We are familiar with the random testing of athletes, who have to give samples of their bodily fluids to prove that their extreme performance is not the result of chemical additives. It's more surprising to think that Formula One teams may also be asked for a sample at any time. In this case, the liquid in the little vial is petrol.
Like the design of the cars themselves, the fuel used in Formula One racing is tightly controlled. The intended fuel has to be submitted in advance to the FIA for approval against a rigorous table of allowed constituents. If the sample taken on race day doesn't match this approved profile, it can't be used.
Forbidding the use of rocket fuel on the track is good for safety, but it also has advantages for the oil companies involved. "From a pure research standpoint, we're always looking to find ways of stressing the materials we are making," says Mike Noorman, technical team leader of McLaren Fuels and Lubes Development at ExxonMobil. "Formula One provides that opportunity because it's a very tough environment, and the stresses that it places on our fuels and lubricants allow us to keep improving them."
All the major oil company sponsors take oil and fuel samples throughout a race weekend and analyse them on site, but Shell claims to be the only oil company with a full laboratory within the paddock. Stepping into the little room within the Ferrari transporter feels like entering the secret headquarters of a Bond villain. There's even a couple of yellow radioactivity warning lights for sinister effect.
Fuel samples are checked here using the same gas chromatography equipment that the FIA will use. Margins for error are so tight that an impurity "equivalent to putting a cup of sugar in Loch Ness" can disqualify a fuel, says Mike Copton of Shell, who works with Ferrari all year round, designing fuels and lubricants for the Formula One team.
"This fuel is virtually identical to what you put in your own car: 99 per cent the same. You can put Shell racing fuel into a road car and it will run - and vice versa." In fact, 99 per cent of what goes into the fuel must come from commercial refinery streams, so obtaining the optimum performance is more about blending than adding.
Mixing the 200-250 components is compared to "mixing a good drink. The difference between a good G&T and a bad G&T ain't a lot," says Mike. But there is enough variation in different refinery streams to produce fuels with different characteristics: Brazil's use of bio-fuels gives a high ethanol content, for example, bringing more oxygen to the mix and hence a higher octane number and more power. Formula One fuel is tailored not only to the engine but to the circuit. Monza rewards maximum horsepower, but other tracks demand fuel economy, or driveability in bad weather.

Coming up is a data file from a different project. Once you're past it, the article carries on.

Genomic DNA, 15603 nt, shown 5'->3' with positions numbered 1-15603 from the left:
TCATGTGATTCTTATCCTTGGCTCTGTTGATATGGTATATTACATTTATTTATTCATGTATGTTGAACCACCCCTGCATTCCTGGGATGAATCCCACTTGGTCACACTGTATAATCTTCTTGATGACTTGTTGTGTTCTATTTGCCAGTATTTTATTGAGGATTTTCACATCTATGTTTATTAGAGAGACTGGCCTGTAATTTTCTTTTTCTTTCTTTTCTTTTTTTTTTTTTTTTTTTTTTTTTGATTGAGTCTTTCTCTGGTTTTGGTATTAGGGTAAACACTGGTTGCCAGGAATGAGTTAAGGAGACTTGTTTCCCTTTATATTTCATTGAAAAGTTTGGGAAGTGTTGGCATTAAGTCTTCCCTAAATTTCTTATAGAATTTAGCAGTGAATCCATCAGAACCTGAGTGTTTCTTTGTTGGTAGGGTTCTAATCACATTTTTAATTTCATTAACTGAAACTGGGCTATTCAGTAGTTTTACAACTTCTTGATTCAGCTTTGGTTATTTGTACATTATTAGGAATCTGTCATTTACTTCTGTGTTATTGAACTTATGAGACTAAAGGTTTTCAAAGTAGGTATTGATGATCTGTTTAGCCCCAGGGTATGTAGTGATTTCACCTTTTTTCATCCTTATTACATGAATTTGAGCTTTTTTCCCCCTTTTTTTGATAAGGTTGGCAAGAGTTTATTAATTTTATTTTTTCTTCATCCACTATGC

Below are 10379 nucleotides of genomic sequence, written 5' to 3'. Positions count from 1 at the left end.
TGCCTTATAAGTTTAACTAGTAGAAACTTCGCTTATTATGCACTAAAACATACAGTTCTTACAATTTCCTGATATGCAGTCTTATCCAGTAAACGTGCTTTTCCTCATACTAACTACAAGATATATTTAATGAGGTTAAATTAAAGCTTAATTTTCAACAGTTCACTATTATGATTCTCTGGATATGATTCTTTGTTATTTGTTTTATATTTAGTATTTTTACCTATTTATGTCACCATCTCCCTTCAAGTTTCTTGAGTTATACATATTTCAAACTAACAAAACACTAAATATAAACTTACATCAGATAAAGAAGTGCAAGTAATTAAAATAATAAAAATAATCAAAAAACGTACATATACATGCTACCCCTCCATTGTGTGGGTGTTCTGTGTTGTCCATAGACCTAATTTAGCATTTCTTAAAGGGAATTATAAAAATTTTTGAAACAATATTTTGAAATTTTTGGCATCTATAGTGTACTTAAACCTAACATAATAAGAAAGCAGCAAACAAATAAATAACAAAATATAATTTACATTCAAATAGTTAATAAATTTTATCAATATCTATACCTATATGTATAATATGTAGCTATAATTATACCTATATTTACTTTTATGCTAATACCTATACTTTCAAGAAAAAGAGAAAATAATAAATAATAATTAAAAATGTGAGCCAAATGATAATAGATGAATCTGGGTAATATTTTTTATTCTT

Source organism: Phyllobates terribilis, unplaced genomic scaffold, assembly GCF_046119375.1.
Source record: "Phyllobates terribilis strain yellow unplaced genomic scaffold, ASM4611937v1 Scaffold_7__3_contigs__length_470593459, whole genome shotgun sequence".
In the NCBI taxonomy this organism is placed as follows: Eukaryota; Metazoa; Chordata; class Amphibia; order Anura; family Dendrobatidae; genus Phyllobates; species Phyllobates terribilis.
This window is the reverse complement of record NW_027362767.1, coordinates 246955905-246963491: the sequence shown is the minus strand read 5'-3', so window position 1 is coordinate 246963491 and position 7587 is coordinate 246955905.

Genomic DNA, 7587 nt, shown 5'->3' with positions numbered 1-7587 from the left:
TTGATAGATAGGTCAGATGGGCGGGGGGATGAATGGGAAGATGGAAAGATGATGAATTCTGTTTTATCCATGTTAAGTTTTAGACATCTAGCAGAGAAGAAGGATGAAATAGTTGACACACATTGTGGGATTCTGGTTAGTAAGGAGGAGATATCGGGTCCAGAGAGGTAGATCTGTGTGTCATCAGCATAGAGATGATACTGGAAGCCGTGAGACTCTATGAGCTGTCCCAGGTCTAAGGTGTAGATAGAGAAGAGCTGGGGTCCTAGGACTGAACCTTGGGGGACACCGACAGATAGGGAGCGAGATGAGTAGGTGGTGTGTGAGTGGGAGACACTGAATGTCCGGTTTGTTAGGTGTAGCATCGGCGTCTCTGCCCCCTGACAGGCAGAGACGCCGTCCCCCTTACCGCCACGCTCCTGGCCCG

On the second bench, oil drained from Michael Schumacher's car after the last practice round is being analysed with an x-ray fluorescence spectrometer. Lubricant regulations are "pretty free", according to Mike, so the oil is "a unique cocktail". They may call it Shell Helix but "if you put it in your road car, it probably wouldn't get you to the end of the street".
The demands of a Formula One engine are very different, of course. It never has to start from cold, and each engine is designed to run only for 800km - 500 miles - before being replaced. That's one engine per race weekend. "Our F1 oil has to perform all the normal functions of an oil but in harsher conditions," says Castrol Motorsport engineer Adrian Bell.
Williams technical director Patrick Head appreciates the difference that tailor-made lubricants have made to the BMW Williams F1 team. "Even between the sort of oils that were available 10 years ago and the sort of oils that are available now, there's a huge difference. There are a number of areas - lubrication, cooling and minimising power losses with the oil circulation - that are significant. There's probably been a 20bhp reduction in losses simply due to oil development, while engine speeds have gone from 14,000rpm to 19,000rpm."
The analysis going on at the trackside is not only aimed at improving the blend for next season's races. By analysing the reflected x-ray radiation, the Shell team is getting a profile of the metallic particles suspended in the used oil. Any unusual patterns can flag up potential problems.
They remember detecting unusually high levels of iron after Eddie Irvine's Sunday morning warm-up in 1999. The engine was changed and found to be well on the way to a failure. With new rules that impose penalties for an engine change during the weekend, it is now even more crucial to know if there's good reason to do so.
Getting the oil still warm from the car gives quick results, but what the fuel and lubricant teams really want is to add their real-time sensors to the 500 already on the car. That would allow online real-time analysis, knowing what's happening to oil and petrol while the car is driving. "That's the holy grail," says Mike Copton. And with that we are ushered firmly out of the lab so the team can resume work on their secret plans for world domination.Reuse content